And yet, narrowly tailored as it was, it fell victim to the politics of obstruction on
This rank display of partisanship is as good a measure as any of
Just last year, lawmakers were able to strike a deal with
That was a victory for those who believe that helping students improve their education represents an investment in America's future. Both Democrats and Republicans understood the basic fairness of the measure and worked together to enact it. It was a rare win for common sense.
Last week's proposal was equally good, and equally necessary. Some 40 million Americans are trying to cope with
The debt has seen a huge increase during the past decade because average college tuition increased 79.5 percent between 2003-2013, according to data from the
At the time most of the outstanding loans were issued, federal loan rates were at 6.8 percent or higher. The act that stalled on the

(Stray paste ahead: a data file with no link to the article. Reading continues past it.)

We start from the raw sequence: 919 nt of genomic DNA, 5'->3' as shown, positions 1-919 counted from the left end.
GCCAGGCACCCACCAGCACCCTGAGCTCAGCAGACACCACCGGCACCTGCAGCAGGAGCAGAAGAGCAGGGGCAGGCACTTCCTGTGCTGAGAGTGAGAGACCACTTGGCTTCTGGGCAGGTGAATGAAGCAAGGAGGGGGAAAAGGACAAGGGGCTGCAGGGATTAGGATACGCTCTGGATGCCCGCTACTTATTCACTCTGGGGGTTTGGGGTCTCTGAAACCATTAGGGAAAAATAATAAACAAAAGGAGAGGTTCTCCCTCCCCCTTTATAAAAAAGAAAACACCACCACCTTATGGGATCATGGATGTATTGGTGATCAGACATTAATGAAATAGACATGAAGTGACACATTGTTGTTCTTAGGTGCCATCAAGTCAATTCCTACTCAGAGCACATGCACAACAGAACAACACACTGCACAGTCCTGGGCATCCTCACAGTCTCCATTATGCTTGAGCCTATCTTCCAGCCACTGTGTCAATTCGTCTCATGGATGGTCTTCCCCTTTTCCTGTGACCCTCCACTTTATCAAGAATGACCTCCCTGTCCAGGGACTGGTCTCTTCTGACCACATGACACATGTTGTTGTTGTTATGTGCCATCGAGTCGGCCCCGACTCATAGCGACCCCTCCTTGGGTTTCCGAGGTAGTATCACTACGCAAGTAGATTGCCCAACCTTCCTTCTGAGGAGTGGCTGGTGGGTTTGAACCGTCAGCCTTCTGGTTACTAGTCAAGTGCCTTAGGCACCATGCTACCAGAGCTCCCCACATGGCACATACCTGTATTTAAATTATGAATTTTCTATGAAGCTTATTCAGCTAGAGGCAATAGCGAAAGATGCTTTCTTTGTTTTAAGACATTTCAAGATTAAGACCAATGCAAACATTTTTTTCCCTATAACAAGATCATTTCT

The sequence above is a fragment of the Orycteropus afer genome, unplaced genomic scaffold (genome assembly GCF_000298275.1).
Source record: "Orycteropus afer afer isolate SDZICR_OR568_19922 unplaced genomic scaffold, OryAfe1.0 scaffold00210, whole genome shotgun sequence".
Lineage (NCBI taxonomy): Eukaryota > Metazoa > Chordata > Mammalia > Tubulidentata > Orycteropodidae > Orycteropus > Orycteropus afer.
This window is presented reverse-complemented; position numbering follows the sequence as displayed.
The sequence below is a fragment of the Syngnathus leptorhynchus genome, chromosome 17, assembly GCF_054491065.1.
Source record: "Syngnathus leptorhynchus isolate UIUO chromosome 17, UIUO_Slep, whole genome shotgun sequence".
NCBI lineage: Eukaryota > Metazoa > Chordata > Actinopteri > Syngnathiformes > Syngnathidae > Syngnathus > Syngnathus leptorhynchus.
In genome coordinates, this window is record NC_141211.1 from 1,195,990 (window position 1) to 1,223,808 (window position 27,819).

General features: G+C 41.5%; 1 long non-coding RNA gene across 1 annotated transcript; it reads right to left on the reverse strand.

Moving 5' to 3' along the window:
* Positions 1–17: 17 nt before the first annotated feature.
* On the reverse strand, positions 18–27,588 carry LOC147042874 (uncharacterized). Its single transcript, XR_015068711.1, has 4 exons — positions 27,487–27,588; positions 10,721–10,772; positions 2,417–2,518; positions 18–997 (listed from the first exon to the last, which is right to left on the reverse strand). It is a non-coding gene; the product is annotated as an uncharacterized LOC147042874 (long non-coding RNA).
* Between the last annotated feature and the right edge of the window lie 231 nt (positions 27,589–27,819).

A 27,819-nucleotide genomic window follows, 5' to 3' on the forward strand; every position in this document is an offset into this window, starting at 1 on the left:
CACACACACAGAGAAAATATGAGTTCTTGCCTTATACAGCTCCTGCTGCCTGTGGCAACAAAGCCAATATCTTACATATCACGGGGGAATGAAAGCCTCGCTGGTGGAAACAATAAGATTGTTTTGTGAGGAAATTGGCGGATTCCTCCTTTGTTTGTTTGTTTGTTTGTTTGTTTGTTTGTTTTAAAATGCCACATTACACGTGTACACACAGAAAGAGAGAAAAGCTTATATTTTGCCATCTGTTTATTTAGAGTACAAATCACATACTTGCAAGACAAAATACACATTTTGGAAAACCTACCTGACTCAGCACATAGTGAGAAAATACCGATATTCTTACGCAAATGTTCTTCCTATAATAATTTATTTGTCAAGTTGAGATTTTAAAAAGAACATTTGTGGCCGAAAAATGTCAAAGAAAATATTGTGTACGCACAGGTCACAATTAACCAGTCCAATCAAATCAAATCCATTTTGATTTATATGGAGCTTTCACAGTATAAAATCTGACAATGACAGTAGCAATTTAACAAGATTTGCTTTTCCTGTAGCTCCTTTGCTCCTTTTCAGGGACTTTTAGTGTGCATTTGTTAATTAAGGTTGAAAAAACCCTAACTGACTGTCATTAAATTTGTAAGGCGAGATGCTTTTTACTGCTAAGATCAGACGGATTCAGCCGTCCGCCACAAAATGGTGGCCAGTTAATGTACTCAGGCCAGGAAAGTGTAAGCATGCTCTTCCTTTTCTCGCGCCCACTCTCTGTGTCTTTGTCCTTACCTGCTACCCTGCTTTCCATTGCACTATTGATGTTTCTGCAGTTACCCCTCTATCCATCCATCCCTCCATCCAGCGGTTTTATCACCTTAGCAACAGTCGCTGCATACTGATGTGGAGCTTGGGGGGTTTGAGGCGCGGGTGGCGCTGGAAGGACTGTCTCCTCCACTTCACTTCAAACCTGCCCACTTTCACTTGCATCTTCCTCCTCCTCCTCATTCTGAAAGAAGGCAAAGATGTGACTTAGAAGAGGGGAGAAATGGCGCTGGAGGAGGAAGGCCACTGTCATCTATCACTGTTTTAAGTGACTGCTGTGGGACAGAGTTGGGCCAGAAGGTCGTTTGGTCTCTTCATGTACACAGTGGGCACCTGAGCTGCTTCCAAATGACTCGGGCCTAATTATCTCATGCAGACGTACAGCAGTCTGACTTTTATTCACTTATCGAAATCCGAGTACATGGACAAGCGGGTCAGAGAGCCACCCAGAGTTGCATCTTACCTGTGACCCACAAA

The difference in the repayments to federal agencies would have been financed by higher taxes on individuals earning
That's a political objection, not a practical one. In addition to rewarding students trying to improve themselves and raise the general level of education, reducing interest rates on college loans would also help unclog a sluggish economy by freeing up disposable income for college graduates unable to buy homes and otherwise invest in the economy.
A day before the vote in the
If lawmakers are condemned to inaction because of partisan politics, they should not object when the president acts on his own to grapple with serious issues.
Ultimately, changes to the student-debt situation will come through an update to the Higher Education Act, the main law on student-loan policy. But that could take years, assuming partisan passions eventually die down. Meanwhile, lawmakers have passed up a good opportunity to help younger Americans struggling with student loans.
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